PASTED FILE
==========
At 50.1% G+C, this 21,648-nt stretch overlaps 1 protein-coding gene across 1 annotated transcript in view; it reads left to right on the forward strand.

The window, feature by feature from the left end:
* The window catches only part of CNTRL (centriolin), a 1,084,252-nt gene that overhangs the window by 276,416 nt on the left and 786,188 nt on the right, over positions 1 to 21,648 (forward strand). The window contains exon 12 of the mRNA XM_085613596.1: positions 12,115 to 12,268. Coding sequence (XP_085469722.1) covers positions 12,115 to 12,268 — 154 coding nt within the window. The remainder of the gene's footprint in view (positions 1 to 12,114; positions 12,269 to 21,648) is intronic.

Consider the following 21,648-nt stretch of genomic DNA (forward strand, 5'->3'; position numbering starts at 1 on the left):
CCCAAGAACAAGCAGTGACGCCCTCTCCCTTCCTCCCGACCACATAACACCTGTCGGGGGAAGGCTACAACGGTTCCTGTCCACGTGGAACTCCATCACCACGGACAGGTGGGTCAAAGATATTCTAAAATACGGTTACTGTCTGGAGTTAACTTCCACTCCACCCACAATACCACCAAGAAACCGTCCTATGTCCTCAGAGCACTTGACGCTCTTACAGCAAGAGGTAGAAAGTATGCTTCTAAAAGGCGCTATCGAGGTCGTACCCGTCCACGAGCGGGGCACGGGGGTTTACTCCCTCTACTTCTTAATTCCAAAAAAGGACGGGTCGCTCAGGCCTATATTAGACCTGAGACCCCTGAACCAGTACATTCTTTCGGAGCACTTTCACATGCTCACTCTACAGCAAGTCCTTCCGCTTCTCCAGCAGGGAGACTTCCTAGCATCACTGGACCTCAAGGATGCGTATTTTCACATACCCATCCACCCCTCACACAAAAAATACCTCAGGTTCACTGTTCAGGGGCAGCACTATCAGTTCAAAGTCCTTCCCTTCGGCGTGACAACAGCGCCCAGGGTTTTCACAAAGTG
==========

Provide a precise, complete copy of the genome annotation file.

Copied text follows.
At 50.1% G+C, this 21,648-nt stretch overlaps 1 protein-coding gene across 1 annotated transcript in view; it reads left to right on the forward strand.

The window, feature by feature from the left end:
* The window catches only part of CNTRL (centriolin), a 1,084,252-nt gene that overhangs the window by 276,416 nt on the left and 786,188 nt on the right, over positions 1 to 21,648 (forward strand). The window contains exon 12 of the mRNA XM_085613596.1: positions 12,115 to 12,268. Coding sequence (XP_085469722.1) covers positions 12,115 to 12,268 — 154 coding nt within the window. The remainder of the gene's footprint in view (positions 1 to 12,114; positions 12,269 to 21,648) is intronic.

Consider the following 21,648-nt stretch of genomic DNA (forward strand, 5'->3'; position numbering starts at 1 on the left):
CCCAAGAACAAGCAGTGACGCCCTCTCCCTTCCTCCCGACCACATAACACCTGTCGGGGGAAGGCTACAACGGTTCCTGTCCACGTGGAACTCCATCACCACGGACAGGTGGGTCAAAGATATTCTAAAATACGGTTACTGTCTGGAGTTAACTTCCACTCCACCCACAATACCACCAAGAAACCGTCCTATGTCCTCAGAGCACTTGACGCTCTTACAGCAAGAGGTAGAAAGTATGCTTCTAAAAGGCGCTATCGAGGTCGTACCCGTCCACGAGCGGGGCACGGGGGTTTACTCCCTCTACTTCTTAATTCCAAAAAAGGACGGGTCGCTCAGGCCTATATTAGACCTGAGACCCCTGAACCAGTACATTCTTTCGGAGCACTTTCACATGCTCACTCTACAGCAAGTCCTTCCGCTTCTCCAGCAGGGAGACTTCCTAGCATCACTGGACCTCAAGGATGCGTATTTTCACATACCCATCCACCCCTCACACAAAAAATACCTCAGGTTCACTGTTCAGGGGCAGCACTATCAGTTCAAAGTCCTTCCCTTCGGCGTGACAACAGCGCCCAGGGTTTTCACAAAGTG